- I see many parallels between the Law of the Sea and public international law more generally and space law. The Law of the Sea struggles with the «Tragedy of the Commons» in relation to unsustainable exploitation of common resources, where nobody has an incentive to avoid damage. If one actor abstains from exploiting the resources, others get more while she gets nothing.
- It is difficult to create binding rules for the sustainable use of space resources, because some states are not interested in changing the status quo. One example is the resources of the Moon. Another example is the use of orbits around the Earth. Unregulated use of these orbits will lead to excessive space debris and may impede future use of Space.
- For Norway as a maritime and Arctic nation, access to space-based services is crucial, and we should seek to gain a best possible understanding of the legal challenges and opportunities in this Field.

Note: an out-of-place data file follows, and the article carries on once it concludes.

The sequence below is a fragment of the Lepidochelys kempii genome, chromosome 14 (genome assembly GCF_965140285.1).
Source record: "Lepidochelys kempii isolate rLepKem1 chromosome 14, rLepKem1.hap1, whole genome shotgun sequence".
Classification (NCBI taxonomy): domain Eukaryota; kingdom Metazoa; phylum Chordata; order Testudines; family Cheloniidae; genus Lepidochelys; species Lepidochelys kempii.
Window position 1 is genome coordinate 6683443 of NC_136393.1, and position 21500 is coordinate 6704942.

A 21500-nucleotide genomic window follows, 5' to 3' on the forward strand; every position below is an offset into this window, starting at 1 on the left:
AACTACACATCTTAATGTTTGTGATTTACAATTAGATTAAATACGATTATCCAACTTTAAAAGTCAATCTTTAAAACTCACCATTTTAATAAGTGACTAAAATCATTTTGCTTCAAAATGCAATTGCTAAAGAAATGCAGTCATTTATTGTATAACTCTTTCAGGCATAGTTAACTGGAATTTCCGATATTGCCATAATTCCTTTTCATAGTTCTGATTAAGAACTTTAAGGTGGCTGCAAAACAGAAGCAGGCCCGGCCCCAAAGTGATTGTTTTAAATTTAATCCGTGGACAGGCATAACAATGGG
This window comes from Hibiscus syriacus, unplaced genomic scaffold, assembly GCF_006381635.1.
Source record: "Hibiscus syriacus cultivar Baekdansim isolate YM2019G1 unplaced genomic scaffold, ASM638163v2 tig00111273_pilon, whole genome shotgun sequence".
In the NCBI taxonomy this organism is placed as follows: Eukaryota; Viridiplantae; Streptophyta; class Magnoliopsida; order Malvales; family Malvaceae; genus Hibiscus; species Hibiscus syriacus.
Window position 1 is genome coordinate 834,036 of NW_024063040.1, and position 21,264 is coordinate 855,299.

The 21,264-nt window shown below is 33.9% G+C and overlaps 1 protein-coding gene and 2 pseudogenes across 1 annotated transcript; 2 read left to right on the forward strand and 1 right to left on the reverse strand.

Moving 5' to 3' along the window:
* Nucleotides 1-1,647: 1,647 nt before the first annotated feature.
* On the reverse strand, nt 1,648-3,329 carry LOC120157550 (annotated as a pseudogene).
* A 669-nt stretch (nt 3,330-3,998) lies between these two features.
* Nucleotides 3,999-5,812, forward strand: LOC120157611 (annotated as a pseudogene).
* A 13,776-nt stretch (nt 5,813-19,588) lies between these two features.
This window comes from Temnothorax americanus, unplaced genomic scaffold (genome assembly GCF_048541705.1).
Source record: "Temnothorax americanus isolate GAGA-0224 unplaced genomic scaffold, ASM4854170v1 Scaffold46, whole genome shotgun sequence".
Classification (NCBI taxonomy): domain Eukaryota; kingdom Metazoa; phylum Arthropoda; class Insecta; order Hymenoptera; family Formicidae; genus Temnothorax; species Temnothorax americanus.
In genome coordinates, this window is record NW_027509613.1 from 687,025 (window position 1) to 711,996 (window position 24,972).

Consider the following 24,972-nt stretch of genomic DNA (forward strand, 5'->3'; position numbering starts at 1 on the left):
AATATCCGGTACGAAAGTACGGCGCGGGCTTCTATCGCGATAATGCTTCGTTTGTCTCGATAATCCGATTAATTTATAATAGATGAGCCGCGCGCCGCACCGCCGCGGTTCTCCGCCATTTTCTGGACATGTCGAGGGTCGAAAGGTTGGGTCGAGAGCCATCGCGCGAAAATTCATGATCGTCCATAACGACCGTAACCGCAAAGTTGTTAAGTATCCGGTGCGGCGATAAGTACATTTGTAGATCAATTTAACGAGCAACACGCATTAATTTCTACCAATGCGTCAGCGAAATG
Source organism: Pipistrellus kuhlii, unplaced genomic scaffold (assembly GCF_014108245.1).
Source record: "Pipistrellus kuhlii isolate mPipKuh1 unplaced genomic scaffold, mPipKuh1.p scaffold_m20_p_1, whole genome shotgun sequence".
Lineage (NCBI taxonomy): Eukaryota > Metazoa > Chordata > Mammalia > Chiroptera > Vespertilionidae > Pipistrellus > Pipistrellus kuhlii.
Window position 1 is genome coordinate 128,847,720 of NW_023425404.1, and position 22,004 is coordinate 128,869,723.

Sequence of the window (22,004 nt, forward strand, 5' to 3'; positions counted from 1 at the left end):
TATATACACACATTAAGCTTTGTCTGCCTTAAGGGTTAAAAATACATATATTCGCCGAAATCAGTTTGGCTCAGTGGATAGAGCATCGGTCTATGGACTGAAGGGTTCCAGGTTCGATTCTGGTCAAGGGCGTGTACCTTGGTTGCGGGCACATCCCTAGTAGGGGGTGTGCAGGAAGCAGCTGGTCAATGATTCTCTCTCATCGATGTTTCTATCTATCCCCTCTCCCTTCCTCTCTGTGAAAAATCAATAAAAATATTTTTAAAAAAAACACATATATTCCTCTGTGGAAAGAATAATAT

What will the future bring?
Human settlements on the Moon, or the transportation of rare metals from a sister planet - doesn’t this lie far ahead in the future?
-Today’s discussions are very concrete: There are plans to create a space station orbiting the Moon or a Moon Village. There may be private space tourism, and a Norwegian may become an astronaut in a joint international project.
Today’s International Space Station is a great example of cooperation of States across political interests and sciences. But the Space Station is old, so humankind needs a new cooperation project. A space station on the Moon, or astronauts on Mars - we might live to see these projects carried out. Law is, of course, highly relevant in preparing such initiatives. Lawyers should be actively involved in interdisciplinary research collaborations.